Case study: Indonesian Hip Hop

The internet may be global, but geopolitics still make a tremendous difference to music business. In this connected world, the nation state still exerts its influence over the popular song.

Herdi'ofloHere on New Music Strategies, we’ve looked at quirky geek-pop from a country of 4-million with a high internet takeup.

What about mainstream hip hop in a nation of 250 million but with relatively few online?

I’ve been having an email conversation this week with a rapper and professional basketball player based in Jakarta, Indonesia. He’s in the process of setting up his own label, and has been reading New Music Strategies to pick up a few ideas along the way.

Herdian Mohammed, aka Herdi’oflo dropped me a note and asked me to give a bit of specific advice. I liked the music, we got chatting, and I thought it deserved a case study on the site.

While I don’t claim to be an international business expert, and nor am I fully aware of the local context anywhere near to the extent I was with Haunted Love, I thought I’d see what I could come up with.

In the end, I just had to stop writing, rather than end up with another 96-page e-book just on this… but there’s something to be carrying on with here.

For the sake of context, have a listen to his track ‘My First Album’. This is serious, professional and genuinely marketable stuff: bilingual hip hop that would sound equally at home on mainstream radio as it does bouncing around the internet.

Of course, things are not straightforward when you’re setting out to make it big at the best of times — but right now there’s a massive shift going on in the way that the music industry operates… and the new technologies are not distributed evenly by any stretch of the imagination.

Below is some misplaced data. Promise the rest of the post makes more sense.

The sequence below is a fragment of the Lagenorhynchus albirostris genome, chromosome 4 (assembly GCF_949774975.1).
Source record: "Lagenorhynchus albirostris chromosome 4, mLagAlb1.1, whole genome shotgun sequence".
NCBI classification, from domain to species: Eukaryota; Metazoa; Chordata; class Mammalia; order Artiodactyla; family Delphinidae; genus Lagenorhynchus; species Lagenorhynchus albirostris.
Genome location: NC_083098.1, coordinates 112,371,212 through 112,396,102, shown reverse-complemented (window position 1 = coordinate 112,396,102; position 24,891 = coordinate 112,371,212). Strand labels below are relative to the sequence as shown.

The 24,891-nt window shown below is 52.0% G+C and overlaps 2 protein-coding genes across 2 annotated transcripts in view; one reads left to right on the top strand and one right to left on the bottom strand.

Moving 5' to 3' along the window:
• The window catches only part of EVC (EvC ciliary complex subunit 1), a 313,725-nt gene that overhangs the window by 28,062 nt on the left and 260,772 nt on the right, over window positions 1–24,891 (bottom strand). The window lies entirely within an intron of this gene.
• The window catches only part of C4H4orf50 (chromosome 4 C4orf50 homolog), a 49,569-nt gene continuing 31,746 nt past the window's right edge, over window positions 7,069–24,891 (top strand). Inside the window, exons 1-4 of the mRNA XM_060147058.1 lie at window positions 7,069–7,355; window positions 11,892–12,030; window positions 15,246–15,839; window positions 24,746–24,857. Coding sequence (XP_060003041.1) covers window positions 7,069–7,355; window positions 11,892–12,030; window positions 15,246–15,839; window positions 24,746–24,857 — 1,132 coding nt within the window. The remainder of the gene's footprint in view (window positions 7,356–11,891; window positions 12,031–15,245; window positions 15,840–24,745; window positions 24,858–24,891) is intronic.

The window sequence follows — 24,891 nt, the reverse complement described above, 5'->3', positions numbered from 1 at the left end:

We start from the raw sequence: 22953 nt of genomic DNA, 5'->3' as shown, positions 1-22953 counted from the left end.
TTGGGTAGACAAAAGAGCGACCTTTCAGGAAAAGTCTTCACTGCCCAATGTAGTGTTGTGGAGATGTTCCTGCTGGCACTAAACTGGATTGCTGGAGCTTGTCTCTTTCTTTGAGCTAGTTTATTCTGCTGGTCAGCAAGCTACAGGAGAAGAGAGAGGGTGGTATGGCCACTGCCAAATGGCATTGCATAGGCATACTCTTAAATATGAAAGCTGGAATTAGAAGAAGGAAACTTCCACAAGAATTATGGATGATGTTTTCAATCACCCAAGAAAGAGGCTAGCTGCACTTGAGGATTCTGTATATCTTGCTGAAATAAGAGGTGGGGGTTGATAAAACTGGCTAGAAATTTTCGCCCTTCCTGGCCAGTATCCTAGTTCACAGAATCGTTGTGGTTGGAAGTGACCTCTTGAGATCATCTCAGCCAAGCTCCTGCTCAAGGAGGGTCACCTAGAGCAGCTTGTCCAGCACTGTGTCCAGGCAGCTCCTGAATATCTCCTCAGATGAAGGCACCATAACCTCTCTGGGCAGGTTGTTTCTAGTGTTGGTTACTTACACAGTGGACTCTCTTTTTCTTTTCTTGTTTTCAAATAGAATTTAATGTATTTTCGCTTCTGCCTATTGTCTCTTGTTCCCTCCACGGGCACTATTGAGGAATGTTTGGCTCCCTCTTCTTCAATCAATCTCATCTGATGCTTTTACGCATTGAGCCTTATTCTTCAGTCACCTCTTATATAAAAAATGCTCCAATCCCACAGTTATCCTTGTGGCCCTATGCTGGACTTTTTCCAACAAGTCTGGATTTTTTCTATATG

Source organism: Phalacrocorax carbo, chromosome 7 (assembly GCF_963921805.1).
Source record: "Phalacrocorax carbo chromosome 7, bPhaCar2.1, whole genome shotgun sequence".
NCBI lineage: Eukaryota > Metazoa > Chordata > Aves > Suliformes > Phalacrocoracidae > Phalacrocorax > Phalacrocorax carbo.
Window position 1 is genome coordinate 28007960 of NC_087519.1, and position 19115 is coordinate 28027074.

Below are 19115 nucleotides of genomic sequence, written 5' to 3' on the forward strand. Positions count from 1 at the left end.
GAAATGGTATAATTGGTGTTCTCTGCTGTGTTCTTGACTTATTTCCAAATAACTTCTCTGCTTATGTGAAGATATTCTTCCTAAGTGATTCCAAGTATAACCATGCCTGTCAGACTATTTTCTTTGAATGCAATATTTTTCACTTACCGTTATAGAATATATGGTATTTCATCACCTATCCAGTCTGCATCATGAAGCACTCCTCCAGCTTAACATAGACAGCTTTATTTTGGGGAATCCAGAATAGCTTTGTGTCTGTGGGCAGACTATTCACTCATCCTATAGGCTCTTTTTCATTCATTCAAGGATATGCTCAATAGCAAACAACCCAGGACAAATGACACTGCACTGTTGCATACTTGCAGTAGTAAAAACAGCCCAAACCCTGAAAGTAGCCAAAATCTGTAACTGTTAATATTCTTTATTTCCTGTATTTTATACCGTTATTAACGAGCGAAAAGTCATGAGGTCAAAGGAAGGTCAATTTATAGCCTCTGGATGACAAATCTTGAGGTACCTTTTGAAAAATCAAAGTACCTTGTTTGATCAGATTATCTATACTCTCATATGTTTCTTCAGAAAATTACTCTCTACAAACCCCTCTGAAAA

Herdian writes:

With Indonesia’s population of 250 million people, we figure that having a music career here is always lucrative and sustainable as the capital city of Jakarta alone has approx 10-15% of the total population of Indonesia.

Yet, many of us are still in the struggle especially in the genre of HipHop.

Our culture is more familiar with bands and rock’n'roll as many of the major labels here pump up their promotion money to boost up their popularity. Its always about business as the majority of Indonesians prefer to hear pop bands for their eastern taste and ears. I guess the majors created that.. hehe.. and of course they don’t want to ruin and change their business foundation and money making genres… Whereas the hiphop genre here is still very small.

That’s the vision that my partners and I are trying to establish in our establishment of our Hiphop and RnB label, HollaBack Records Indonesia.

We want to independently create a label for us and by us that focuses on HipHop & RnB music where we won’t solely focus on the conventional physical cds/cassettes promotion/distribution; artist management, tours, shows, merchandise sales, etc.. but we also want to establish ourselves and take advantage of the world of online music where we see a bigger market internationally rather than solely focus on our domestic market…

About less than 10% of Indonesia’s population are internet users. This is the reason why many musicians and artists of Indonesia have their own personal website only as brochures where doing business on the net is still very uncommon for Indonesians.

And not all musicians feel the necessity of having their own website or even exist on the world wide web. The net and e-commerce is still not the way for Indonesians to do business with another Indonesian located in Indonesia.